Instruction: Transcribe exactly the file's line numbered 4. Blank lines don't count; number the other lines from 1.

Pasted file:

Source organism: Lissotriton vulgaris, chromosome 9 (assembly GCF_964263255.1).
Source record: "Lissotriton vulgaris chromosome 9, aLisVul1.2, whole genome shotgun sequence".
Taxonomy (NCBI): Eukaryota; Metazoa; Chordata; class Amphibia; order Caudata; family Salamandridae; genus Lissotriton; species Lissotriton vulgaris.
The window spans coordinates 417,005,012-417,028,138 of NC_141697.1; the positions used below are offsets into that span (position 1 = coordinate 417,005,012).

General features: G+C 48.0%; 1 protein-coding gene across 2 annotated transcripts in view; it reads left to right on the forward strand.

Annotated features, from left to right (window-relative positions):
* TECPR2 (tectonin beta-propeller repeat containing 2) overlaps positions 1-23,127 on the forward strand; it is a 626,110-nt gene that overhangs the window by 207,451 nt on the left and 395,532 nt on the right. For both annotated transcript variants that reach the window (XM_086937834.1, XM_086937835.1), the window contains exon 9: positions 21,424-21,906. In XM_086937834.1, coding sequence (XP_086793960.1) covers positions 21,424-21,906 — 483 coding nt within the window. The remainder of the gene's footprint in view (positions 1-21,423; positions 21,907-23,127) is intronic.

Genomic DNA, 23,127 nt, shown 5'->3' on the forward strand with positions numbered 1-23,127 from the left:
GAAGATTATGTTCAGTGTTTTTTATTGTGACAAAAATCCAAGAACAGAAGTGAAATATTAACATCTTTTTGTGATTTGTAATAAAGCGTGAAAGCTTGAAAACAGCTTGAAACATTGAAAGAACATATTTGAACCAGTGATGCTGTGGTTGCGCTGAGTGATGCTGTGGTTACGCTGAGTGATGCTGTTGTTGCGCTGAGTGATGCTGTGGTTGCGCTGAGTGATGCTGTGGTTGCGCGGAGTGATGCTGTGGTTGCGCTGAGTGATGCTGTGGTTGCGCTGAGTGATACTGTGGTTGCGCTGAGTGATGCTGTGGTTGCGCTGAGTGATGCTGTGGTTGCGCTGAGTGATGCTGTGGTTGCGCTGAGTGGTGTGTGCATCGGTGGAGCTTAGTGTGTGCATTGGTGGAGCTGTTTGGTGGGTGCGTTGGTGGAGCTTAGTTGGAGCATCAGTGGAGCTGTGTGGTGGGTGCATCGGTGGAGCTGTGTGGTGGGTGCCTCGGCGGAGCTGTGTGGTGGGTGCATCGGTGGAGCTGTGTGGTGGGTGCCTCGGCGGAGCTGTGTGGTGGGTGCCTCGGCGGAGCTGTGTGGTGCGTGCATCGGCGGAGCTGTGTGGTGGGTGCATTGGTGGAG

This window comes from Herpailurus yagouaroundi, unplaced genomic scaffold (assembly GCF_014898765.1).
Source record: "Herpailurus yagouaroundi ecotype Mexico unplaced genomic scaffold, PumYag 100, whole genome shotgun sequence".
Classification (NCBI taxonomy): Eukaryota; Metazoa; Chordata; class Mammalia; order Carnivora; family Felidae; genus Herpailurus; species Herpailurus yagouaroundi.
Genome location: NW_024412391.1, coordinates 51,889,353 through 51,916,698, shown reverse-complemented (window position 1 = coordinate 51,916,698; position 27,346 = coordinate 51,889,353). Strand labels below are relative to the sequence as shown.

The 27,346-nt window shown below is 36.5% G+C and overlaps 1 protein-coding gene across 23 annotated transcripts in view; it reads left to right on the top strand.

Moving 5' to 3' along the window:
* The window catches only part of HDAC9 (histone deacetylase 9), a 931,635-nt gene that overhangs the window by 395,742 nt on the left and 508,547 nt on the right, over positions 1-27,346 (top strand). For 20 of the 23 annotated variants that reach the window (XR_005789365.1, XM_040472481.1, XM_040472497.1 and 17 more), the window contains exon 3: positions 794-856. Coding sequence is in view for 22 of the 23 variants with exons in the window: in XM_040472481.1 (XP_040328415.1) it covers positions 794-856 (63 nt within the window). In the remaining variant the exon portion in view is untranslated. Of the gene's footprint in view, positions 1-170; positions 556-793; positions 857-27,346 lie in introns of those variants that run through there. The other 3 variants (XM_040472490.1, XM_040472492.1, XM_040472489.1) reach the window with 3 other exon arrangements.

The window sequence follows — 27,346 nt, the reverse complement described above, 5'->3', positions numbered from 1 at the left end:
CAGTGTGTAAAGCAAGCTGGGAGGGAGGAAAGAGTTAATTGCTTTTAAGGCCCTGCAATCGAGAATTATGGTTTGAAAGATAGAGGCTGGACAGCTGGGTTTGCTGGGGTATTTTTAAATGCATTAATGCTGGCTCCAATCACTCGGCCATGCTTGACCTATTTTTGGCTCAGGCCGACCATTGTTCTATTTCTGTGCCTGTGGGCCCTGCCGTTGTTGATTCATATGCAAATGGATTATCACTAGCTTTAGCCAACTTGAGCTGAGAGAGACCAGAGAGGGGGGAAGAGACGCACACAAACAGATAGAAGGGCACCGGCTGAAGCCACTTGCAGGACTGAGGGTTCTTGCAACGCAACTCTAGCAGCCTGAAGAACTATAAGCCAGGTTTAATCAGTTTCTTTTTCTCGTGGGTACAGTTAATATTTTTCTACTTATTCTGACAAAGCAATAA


The window spans coordinates 417,005,012-417,028,138 of NC_141697.1; the positions used below are offsets into that span (position 1 = coordinate 417,005,012).